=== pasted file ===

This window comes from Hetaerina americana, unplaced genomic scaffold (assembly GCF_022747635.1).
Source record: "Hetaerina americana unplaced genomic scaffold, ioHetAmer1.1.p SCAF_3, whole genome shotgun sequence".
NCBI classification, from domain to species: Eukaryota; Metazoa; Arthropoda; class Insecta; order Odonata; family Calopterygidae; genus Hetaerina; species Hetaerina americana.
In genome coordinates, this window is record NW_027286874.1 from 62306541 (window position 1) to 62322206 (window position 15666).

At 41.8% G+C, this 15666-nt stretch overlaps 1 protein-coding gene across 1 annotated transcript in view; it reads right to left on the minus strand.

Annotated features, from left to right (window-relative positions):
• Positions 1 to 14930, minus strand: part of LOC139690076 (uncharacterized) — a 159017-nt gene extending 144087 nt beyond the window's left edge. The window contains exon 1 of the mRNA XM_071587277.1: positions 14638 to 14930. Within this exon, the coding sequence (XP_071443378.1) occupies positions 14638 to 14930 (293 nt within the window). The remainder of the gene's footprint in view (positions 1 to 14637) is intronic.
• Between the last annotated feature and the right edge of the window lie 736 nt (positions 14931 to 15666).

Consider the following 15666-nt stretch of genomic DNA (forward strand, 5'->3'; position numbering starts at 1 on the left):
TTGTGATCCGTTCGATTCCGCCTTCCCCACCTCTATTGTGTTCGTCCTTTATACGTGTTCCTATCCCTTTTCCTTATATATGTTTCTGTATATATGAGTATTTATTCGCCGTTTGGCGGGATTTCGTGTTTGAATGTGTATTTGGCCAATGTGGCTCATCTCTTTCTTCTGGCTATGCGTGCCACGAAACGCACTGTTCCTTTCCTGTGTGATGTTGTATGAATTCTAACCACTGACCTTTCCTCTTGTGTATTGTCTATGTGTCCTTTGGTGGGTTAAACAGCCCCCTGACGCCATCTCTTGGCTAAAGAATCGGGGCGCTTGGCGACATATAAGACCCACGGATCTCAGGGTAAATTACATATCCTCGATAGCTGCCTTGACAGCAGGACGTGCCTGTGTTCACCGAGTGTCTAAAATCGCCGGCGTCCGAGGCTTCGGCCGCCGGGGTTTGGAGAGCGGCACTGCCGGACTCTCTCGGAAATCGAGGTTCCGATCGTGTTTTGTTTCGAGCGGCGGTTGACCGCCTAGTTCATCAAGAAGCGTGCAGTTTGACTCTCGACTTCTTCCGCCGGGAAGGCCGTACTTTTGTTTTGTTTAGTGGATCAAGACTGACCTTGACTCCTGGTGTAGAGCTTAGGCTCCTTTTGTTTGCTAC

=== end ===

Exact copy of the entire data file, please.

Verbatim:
This window comes from Hetaerina americana, unplaced genomic scaffold (assembly GCF_022747635.1).
Source record: "Hetaerina americana unplaced genomic scaffold, ioHetAmer1.1.p SCAF_3, whole genome shotgun sequence".
NCBI classification, from domain to species: Eukaryota; Metazoa; Arthropoda; class Insecta; order Odonata; family Calopterygidae; genus Hetaerina; species Hetaerina americana.
In genome coordinates, this window is record NW_027286874.1 from 62306541 (window position 1) to 62322206 (window position 15666).

At 41.8% G+C, this 15666-nt stretch overlaps 1 protein-coding gene across 1 annotated transcript in view; it reads right to left on the minus strand.

Annotated features, from left to right (window-relative positions):
• Positions 1 to 14930, minus strand: part of LOC139690076 (uncharacterized) — a 159017-nt gene extending 144087 nt beyond the window's left edge. The window contains exon 1 of the mRNA XM_071587277.1: positions 14638 to 14930. Within this exon, the coding sequence (XP_071443378.1) occupies positions 14638 to 14930 (293 nt within the window). The remainder of the gene's footprint in view (positions 1 to 14637) is intronic.
• Between the last annotated feature and the right edge of the window lie 736 nt (positions 14931 to 15666).

Consider the following 15666-nt stretch of genomic DNA (forward strand, 5'->3'; position numbering starts at 1 on the left):
TTGTGATCCGTTCGATTCCGCCTTCCCCACCTCTATTGTGTTCGTCCTTTATACGTGTTCCTATCCCTTTTCCTTATATATGTTTCTGTATATATGAGTATTTATTCGCCGTTTGGCGGGATTTCGTGTTTGAATGTGTATTTGGCCAATGTGGCTCATCTCTTTCTTCTGGCTATGCGTGCCACGAAACGCACTGTTCCTTTCCTGTGTGATGTTGTATGAATTCTAACCACTGACCTTTCCTCTTGTGTATTGTCTATGTGTCCTTTGGTGGGTTAAACAGCCCCCTGACGCCATCTCTTGGCTAAAGAATCGGGGCGCTTGGCGACATATAAGACCCACGGATCTCAGGGTAAATTACATATCCTCGATAGCTGCCTTGACAGCAGGACGTGCCTGTGTTCACCGAGTGTCTAAAATCGCCGGCGTCCGAGGCTTCGGCCGCCGGGGTTTGGAGAGCGGCACTGCCGGACTCTCTCGGAAATCGAGGTTCCGATCGTGTTTTGTTTCGAGCGGCGGTTGACCGCCTAGTTCATCAAGAAGCGTGCAGTTTGACTCTCGACTTCTTCCGCCGGGAAGGCCGTACTTTTGTTTTGTTTAGTGGATCAAGACTGACCTTGACTCCTGGTGTAGAGCTTAGGCTCCTTTTGTTTGCTAC